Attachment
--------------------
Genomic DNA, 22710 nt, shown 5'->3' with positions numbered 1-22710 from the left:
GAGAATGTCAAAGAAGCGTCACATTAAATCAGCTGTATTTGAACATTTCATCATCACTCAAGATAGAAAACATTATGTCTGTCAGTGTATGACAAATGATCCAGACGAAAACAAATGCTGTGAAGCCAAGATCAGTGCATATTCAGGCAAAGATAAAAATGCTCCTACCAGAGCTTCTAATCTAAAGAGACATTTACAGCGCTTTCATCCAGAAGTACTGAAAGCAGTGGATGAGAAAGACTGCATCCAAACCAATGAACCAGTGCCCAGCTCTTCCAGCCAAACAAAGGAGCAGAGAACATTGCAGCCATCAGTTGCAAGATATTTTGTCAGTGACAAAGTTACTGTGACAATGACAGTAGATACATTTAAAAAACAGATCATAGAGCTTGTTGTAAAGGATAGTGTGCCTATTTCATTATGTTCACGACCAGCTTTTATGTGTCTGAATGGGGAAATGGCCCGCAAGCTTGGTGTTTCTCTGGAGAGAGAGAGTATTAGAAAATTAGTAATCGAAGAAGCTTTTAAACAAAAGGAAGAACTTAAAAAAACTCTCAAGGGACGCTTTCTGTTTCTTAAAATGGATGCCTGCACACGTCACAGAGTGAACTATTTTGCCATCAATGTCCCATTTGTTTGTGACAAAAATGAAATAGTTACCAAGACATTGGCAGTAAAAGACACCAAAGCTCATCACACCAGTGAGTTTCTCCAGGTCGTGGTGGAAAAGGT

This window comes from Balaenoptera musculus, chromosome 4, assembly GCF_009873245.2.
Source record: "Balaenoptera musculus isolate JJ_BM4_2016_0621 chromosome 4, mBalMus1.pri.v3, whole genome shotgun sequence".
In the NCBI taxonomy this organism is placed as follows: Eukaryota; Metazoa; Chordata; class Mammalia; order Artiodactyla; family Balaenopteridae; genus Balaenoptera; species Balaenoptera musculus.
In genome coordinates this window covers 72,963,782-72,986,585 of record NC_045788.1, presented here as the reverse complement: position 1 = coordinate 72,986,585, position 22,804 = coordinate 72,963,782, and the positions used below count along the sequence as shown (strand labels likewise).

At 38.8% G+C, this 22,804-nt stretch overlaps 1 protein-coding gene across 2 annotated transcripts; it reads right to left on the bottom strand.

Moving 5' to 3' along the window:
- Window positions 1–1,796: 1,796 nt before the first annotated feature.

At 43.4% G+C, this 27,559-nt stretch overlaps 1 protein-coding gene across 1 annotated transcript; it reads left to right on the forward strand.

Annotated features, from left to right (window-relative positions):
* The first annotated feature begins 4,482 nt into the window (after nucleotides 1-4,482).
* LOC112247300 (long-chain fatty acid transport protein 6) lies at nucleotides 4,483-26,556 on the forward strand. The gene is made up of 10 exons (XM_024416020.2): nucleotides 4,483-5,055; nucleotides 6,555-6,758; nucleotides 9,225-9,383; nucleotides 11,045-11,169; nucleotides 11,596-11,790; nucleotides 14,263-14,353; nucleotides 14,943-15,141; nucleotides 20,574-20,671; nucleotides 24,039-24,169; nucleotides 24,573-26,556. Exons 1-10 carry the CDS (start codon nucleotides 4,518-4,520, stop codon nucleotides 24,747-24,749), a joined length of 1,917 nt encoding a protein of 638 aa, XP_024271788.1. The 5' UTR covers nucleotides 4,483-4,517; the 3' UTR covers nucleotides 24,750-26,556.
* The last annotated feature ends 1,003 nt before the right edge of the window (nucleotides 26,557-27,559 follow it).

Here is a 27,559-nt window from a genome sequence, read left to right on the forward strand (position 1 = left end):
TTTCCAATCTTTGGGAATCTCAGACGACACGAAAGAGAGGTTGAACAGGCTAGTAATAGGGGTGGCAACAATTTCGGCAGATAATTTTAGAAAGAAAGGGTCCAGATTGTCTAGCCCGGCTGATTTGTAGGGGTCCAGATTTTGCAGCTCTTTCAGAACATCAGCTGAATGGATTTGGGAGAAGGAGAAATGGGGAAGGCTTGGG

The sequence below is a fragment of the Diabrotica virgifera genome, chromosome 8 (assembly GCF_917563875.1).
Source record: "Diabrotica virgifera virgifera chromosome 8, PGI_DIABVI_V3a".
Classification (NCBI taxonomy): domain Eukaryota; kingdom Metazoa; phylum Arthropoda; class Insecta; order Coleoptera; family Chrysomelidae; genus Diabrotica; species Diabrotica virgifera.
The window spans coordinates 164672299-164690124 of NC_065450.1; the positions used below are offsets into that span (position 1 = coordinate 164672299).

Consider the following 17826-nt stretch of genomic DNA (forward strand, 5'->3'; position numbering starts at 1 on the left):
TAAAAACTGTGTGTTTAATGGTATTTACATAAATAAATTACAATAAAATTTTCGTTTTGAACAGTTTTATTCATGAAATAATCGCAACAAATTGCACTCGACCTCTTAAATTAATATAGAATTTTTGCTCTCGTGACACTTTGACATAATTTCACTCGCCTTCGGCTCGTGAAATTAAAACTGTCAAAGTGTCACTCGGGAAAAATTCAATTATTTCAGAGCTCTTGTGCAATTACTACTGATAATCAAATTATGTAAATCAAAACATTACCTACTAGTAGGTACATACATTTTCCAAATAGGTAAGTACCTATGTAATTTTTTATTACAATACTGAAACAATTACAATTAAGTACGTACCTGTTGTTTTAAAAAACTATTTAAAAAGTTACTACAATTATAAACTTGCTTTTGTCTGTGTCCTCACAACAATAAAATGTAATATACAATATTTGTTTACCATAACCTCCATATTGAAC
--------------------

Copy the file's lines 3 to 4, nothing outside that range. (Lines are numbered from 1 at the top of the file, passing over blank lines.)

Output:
This window comes from Balaenoptera musculus, chromosome 4, assembly GCF_009873245.2.
Source record: "Balaenoptera musculus isolate JJ_BM4_2016_0621 chromosome 4, mBalMus1.pri.v3, whole genome shotgun sequence".